Help with a GFCI outlet

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Old 05-19-17, 08:56 AM
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Help with a GFCI outlet

We had 1.4" of rain yesterday, driven by 50mph winds.

A couple hours later my GFCI started tripping. It is inside, but goes to outside outlets. Presumably some moisture got in. It would reset for a while and then trip again. It has been three hours since the last trip, so I think I am out of the woods.

1) Can I just ignore the issue and trust it has dried out, or must I pull all the outdoor outlets and dry them?

2) This is the only time it has happened in the 5 years we have been here (also the only time I have seen a storm like this), but my wife uses the outdoor outlets for Christmas lights. They occasionally get wet and trip the GFCI. It is a pain because my computer is on the same circuit.
I would like to move the GFCI after the computer, but it is a unfinished basement and code requires a GFCI.
Can I leave the first GFCI and install a second one on the first outside outlet (or even backwards on the computer outlet, which is the last before it goes outside)?
Would a fault in the outdoor lighting trip the new GFCI and leave the old one alone? I suppose some are more sensitive than others, but I could swap them if that is the case.
Thanks.

I realize running a new circuit for just the outside outlets is the optimal solution, but I have run wires in outside walls before and can't face doing it again.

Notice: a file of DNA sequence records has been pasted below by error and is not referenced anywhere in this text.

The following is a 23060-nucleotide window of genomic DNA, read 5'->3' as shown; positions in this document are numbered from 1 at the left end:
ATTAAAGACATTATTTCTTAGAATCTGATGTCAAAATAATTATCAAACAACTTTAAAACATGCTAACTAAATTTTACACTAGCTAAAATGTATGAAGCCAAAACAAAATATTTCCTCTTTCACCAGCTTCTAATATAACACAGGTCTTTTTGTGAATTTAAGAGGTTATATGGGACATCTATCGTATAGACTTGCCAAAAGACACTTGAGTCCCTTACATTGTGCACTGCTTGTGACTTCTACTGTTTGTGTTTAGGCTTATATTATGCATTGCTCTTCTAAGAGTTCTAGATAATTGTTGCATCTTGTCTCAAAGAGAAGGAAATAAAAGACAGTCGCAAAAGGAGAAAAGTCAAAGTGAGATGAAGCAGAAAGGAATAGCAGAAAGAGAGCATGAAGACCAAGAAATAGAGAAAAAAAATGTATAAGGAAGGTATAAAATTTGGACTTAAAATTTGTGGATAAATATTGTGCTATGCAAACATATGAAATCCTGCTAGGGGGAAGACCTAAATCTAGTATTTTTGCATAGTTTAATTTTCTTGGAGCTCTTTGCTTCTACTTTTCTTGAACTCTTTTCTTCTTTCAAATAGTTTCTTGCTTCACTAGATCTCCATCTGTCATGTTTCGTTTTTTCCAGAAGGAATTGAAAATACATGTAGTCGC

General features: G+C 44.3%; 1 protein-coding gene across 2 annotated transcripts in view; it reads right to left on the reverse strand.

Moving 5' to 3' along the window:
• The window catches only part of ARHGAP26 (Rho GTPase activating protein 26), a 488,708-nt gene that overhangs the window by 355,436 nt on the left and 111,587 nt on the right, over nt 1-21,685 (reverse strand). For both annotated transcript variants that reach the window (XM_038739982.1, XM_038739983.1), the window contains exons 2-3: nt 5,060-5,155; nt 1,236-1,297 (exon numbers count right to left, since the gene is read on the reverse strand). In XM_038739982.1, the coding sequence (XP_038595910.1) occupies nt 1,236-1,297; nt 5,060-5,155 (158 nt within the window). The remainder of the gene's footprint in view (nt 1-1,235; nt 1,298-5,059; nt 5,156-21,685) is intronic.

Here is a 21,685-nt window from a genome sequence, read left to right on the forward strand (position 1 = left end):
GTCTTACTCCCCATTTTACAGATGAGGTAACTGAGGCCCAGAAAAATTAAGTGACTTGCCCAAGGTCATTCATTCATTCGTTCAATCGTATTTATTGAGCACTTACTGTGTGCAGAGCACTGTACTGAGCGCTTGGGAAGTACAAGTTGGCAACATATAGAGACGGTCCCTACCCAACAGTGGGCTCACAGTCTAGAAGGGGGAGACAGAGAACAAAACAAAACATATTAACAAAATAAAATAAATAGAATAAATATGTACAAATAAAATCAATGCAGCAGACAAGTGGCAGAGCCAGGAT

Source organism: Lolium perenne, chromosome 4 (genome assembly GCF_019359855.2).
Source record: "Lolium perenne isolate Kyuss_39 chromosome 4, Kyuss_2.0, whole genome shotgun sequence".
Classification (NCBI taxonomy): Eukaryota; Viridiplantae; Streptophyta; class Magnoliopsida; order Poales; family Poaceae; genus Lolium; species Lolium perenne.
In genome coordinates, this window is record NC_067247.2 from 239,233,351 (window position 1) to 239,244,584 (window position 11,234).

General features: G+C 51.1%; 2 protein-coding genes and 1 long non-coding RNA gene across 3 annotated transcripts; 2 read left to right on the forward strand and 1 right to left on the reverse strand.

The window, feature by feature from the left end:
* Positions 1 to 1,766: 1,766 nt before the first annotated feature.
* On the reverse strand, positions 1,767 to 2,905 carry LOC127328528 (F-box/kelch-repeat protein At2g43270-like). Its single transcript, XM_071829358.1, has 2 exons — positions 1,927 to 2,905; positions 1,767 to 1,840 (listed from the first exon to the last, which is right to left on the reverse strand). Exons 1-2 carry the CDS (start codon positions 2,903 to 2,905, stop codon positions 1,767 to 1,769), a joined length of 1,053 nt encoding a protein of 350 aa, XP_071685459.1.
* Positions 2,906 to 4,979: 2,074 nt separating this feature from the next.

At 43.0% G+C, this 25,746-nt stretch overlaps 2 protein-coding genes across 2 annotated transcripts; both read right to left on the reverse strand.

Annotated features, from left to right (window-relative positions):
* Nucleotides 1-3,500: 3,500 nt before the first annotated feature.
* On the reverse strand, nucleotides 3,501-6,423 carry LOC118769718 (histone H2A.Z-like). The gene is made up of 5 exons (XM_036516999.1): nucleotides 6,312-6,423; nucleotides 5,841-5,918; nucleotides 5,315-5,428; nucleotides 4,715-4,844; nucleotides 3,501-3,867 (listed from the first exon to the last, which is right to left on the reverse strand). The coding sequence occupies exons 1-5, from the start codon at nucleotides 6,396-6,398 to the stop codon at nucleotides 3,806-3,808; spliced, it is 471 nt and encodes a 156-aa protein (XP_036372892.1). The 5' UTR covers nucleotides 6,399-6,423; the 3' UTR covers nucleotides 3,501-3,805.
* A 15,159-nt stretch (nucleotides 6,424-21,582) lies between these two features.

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Old 05-19-17, 09:06 AM
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Can I leave the first GFCI and install a second one on the first outside outlet
Yes, if you come off the line side not load side of the basement receptacle.
 
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Old 05-19-17, 09:06 AM
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Why not put the outside receptacles inside bubble covers and keep them dry in the first place?
 
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Old 05-19-17, 09:27 AM
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They are in waterproof outlet covers, but with horizontal rain nothing is really waterproof. As I said, this is the first time in 5 years it has happened.

For all I know the water penetrated the siding and dripped down.
 
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Old 05-19-17, 09:38 AM
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They are in waterproof outlet covers
But which kind, flap or bubble? Yes, first time in five years but gaskets do deteriorate and may need replacing.

As you suggested putting a GFCI outside on the first outside receptacle will prevent loss of basement power. You just need to come off the line side of the GFCI receptacle in the basement.
 
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Old 05-19-17, 09:49 AM
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So if I reverse the inside GFCI it will protect that outlet, but not pass it on? Then I can install a new out outside. That is a solution!
 
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Old 05-19-17, 09:57 AM
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This is the outlet cover. They are 10 years old; the gaskets look good.Name:  outlet.jpg
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Old 05-19-17, 10:26 AM
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That cover is for a horizontal receptacle .

Weatherproof in use covers have been required for years.
 
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Old 05-19-17, 11:01 AM
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Old 05-19-17, 01:18 PM
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Best would be a buble cover (in-use cover) especially if use for Christmas lights.

Name:  wp1000c.jpg
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